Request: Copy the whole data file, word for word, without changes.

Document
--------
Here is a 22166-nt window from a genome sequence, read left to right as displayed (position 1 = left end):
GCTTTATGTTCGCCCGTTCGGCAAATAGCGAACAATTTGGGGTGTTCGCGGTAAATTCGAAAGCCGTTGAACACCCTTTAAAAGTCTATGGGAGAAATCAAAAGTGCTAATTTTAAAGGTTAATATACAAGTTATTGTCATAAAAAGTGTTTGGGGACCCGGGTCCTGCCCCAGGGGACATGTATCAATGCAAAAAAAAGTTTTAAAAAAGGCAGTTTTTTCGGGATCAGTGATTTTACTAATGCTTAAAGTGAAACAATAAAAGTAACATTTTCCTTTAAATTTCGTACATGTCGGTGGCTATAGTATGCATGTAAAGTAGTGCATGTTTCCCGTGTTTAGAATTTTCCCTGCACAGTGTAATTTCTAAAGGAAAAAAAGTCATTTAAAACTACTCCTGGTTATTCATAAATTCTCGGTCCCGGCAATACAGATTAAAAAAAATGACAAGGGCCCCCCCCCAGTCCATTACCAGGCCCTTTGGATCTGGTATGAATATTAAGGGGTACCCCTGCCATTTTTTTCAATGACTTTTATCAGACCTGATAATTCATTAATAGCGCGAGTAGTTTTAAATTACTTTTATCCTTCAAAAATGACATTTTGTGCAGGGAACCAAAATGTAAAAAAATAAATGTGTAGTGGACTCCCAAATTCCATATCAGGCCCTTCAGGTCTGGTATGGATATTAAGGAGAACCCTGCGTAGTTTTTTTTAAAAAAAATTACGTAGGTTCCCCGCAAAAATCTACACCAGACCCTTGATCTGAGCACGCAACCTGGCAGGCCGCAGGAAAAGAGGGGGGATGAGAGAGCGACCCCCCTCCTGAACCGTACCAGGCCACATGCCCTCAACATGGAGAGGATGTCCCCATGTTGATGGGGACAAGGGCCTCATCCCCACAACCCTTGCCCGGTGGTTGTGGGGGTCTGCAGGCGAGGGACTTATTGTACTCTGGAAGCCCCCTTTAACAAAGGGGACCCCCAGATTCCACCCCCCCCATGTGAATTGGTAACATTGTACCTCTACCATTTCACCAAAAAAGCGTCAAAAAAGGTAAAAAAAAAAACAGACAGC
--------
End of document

Here is a 22166-nt window from a genome sequence, read left to right as displayed (position 1 = left end):
GCTTTATGTTCGCCCGTTCGGCAAATAGCGAACAATTTGGGGTGTTCGCGGTAAATTCGAAAGCCGTTGAACACCCTTTAAAAGTCTATGGGAGAAATCAAAAGTGCTAATTTTAAAGGTTAATATACAAGTTATTGTCATAAAAAGTGTTTGGGGACCCGGGTCCTGCCCCAGGGGACATGTATCAATGCAAAAAAAAGTTTTAAAAAAGGCAGTTTTTTCGGGATCAGTGATTTTACTAATGCTTAAAGTGAAACAATAAAAGTAACATTTTCCTTTAAATTTCGTACATGTCGGTGGCTATAGTATGCATGTAAAGTAGTGCATGTTTCCCGTGTTTAGAATTTTCCCTGCACAGTGTAATTTCTAAAGGAAAAAAAGTCATTTAAAACTACTCCTGGTTATTCATAAATTCTCGGTCCCGGCAATACAGATTAAAAAAAATGACAAGGGCCCCCCCCCAGTCCATTACCAGGCCCTTTGGATCTGGTATGAATATTAAGGGGTACCCCTGCCATTTTTTTCAATGACTTTTATCAGACCTGATAATTCATTAATAGCGCGAGTAGTTTTAAATTACTTTTATCCTTCAAAAATGACATTTTGTGCAGGGAACCAAAATGTAAAAAAATAAATGTGTAGTGGACTCCCAAATTCCATATCAGGCCCTTCAGGTCTGGTATGGATATTAAGGAGAACCCTGCGTAGTTTTTTTTAAAAAAAATTACGTAGGTTCCCCGCAAAAATCTACACCAGACCCTTGATCTGAGCACGCAACCTGGCAGGCCGCAGGAAAAGAGGGGGGATGAGAGAGCGACCCCCCTCCTGAACCGTACCAGGCCACATGCCCTCAACATGGAGAGGATGTCCCCATGTTGATGGGGACAAGGGCCTCATCCCCACAACCCTTGCCCGGTGGTTGTGGGGGTCTGCAGGCGAGGGACTTATTGTACTCTGGAAGCCCCCTTTAACAAAGGGGACCCCCAGATTCCACCCCCCCCATGTGAATTGGTAACATTGTACCTCTACCATTTCACCAAAAAAGCGTCAAAAAAGGTAAAAAAAAAAACAGACAGC